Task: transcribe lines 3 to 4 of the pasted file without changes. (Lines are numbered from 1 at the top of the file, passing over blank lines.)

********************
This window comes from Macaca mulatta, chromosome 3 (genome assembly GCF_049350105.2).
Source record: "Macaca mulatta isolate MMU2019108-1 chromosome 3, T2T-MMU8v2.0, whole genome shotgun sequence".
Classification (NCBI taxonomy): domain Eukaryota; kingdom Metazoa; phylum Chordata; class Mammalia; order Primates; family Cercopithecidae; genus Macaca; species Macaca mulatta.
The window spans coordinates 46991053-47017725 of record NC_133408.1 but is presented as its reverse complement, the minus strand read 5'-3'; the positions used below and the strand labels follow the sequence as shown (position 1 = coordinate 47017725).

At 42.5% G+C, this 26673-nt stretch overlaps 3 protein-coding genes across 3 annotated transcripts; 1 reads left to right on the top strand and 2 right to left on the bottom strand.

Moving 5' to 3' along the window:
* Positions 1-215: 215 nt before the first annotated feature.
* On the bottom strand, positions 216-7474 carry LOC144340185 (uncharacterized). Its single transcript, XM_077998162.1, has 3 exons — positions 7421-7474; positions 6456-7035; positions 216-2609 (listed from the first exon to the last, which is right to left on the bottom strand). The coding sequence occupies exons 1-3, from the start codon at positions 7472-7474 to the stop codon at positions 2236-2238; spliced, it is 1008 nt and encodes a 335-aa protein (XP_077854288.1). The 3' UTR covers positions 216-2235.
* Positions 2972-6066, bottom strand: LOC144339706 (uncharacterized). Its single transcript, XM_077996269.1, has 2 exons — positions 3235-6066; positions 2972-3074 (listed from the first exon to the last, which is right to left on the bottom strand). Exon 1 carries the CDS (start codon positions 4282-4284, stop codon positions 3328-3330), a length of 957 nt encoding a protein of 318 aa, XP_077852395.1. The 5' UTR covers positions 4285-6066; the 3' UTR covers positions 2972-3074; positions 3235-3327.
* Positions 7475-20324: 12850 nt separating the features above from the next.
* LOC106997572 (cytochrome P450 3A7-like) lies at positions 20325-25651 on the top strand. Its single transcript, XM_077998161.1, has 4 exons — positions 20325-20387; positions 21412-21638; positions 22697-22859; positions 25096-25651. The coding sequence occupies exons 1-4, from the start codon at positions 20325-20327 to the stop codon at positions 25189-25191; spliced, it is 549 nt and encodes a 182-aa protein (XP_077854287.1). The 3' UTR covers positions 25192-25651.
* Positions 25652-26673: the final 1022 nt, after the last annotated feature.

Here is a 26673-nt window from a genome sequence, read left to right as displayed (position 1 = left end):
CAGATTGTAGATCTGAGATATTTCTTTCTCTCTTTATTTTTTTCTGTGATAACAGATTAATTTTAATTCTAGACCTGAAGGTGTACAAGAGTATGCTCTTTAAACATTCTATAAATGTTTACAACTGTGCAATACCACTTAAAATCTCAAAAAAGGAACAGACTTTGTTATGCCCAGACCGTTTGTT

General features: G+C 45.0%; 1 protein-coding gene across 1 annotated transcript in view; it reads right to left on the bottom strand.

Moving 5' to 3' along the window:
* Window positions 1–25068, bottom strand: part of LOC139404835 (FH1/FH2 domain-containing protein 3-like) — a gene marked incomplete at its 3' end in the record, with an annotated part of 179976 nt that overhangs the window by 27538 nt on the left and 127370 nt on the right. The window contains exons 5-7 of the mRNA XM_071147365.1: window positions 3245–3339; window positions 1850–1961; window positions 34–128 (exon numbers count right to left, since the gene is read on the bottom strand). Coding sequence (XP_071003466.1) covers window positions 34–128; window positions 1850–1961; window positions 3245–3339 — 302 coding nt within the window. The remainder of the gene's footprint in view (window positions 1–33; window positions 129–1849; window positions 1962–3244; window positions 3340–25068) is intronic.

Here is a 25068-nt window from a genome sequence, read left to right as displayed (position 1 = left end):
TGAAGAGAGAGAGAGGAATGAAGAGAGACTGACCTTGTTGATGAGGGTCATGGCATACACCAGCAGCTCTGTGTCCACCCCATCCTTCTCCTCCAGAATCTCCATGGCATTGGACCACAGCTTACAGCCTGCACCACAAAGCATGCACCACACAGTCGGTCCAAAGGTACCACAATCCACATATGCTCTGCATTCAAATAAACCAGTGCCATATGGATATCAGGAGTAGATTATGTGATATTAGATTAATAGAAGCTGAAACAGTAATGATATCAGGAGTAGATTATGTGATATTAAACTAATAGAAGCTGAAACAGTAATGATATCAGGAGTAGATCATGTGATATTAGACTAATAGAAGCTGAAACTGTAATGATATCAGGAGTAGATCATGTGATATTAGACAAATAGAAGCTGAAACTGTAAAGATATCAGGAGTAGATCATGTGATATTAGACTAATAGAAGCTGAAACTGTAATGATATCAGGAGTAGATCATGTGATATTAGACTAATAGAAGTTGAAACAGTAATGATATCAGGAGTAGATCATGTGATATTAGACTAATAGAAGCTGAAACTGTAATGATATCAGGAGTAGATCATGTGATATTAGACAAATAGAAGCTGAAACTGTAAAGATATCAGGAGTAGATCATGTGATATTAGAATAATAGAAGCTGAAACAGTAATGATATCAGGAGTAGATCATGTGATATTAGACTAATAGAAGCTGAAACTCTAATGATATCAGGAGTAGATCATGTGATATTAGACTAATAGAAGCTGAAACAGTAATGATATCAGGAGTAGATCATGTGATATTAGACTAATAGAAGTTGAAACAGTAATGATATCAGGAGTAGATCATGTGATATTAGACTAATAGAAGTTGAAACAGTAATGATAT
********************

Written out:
Classification (NCBI taxonomy): domain Eukaryota; kingdom Metazoa; phylum Chordata; class Mammalia; order Primates; family Cercopithecidae; genus Macaca; species Macaca mulatta.
The window spans coordinates 46991053-47017725 of record NC_133408.1 but is presented as its reverse complement, the minus strand read 5'-3'; the positions used below and the strand labels follow the sequence as shown (position 1 = coordinate 47017725).